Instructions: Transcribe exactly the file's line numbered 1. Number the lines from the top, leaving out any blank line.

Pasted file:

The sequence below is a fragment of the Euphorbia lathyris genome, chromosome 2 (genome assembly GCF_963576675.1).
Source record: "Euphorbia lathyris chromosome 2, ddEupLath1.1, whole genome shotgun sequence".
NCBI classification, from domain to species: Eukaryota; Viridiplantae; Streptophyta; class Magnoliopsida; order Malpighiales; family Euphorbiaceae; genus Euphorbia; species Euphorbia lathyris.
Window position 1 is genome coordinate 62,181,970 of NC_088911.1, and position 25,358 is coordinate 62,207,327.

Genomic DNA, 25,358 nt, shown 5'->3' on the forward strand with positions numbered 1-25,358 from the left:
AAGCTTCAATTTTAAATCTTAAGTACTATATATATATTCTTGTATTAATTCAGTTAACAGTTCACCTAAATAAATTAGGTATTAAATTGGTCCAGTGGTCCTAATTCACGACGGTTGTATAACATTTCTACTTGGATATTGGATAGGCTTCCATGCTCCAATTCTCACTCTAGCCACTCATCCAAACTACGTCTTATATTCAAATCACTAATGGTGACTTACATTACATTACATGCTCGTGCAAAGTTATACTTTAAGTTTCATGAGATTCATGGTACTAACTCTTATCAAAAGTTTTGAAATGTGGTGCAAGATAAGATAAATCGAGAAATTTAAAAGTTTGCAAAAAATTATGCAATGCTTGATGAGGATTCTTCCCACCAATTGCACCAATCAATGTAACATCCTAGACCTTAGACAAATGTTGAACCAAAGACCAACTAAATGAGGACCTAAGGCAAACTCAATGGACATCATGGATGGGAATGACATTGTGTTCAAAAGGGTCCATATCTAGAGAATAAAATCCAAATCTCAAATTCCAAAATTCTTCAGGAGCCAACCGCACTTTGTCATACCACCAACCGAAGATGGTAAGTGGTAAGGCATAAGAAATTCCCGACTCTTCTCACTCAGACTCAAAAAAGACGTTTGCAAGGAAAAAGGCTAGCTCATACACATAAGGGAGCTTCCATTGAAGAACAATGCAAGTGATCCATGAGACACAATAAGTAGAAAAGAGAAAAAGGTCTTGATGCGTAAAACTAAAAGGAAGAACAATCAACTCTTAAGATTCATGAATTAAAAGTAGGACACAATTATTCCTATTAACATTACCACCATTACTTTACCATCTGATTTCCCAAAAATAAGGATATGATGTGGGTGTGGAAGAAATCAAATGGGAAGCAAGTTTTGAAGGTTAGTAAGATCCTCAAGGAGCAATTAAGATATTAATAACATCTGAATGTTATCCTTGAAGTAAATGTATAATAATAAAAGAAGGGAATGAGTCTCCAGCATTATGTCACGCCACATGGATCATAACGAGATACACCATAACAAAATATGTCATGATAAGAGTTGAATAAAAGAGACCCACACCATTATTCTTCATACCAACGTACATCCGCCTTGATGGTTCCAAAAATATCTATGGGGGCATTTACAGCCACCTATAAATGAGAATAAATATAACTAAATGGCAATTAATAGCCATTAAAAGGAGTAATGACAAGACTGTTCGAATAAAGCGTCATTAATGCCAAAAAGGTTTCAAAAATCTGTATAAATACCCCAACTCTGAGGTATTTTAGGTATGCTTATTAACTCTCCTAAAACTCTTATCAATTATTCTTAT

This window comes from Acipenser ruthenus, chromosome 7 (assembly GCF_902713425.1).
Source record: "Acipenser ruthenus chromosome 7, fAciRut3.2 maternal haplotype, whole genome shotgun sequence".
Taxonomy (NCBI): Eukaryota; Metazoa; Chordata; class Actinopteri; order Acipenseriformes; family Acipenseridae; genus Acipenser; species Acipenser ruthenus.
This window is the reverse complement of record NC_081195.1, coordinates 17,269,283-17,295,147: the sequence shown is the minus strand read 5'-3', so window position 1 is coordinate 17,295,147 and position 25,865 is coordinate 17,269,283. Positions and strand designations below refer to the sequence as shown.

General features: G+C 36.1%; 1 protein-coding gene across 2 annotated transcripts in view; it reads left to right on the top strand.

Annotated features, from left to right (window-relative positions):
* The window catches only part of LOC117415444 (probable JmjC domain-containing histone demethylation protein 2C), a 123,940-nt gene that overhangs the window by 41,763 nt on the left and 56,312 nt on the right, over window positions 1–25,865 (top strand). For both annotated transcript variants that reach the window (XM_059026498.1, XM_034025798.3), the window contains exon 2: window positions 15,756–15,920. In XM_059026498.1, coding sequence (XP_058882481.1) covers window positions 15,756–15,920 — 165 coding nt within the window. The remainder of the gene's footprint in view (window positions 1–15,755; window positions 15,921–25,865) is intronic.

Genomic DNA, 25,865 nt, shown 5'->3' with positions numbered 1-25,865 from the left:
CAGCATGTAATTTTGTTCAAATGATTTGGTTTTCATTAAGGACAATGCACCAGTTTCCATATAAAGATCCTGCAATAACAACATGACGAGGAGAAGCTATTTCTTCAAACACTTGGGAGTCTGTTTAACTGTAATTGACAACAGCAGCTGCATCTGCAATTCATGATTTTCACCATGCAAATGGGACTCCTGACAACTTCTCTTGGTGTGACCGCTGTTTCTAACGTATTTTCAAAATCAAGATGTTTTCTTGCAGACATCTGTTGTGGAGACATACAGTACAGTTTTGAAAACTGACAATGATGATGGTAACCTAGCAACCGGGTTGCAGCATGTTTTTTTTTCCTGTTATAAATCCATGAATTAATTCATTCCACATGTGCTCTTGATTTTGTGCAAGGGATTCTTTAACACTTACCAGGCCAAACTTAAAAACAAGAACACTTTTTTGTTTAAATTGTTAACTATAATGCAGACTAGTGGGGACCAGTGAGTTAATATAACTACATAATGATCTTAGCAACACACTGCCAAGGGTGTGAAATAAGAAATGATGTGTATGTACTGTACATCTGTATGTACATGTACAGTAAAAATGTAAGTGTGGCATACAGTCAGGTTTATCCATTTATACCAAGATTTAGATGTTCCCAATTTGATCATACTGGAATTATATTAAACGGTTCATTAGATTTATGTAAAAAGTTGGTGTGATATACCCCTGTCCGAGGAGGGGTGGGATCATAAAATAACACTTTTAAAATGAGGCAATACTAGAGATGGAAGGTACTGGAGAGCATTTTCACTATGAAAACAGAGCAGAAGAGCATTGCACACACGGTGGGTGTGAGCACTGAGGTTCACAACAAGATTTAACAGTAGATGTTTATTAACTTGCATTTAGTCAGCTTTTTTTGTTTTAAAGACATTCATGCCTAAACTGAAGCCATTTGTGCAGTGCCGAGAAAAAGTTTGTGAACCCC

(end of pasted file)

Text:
The sequence below is a fragment of the Euphorbia lathyris genome, chromosome 2 (genome assembly GCF_963576675.1).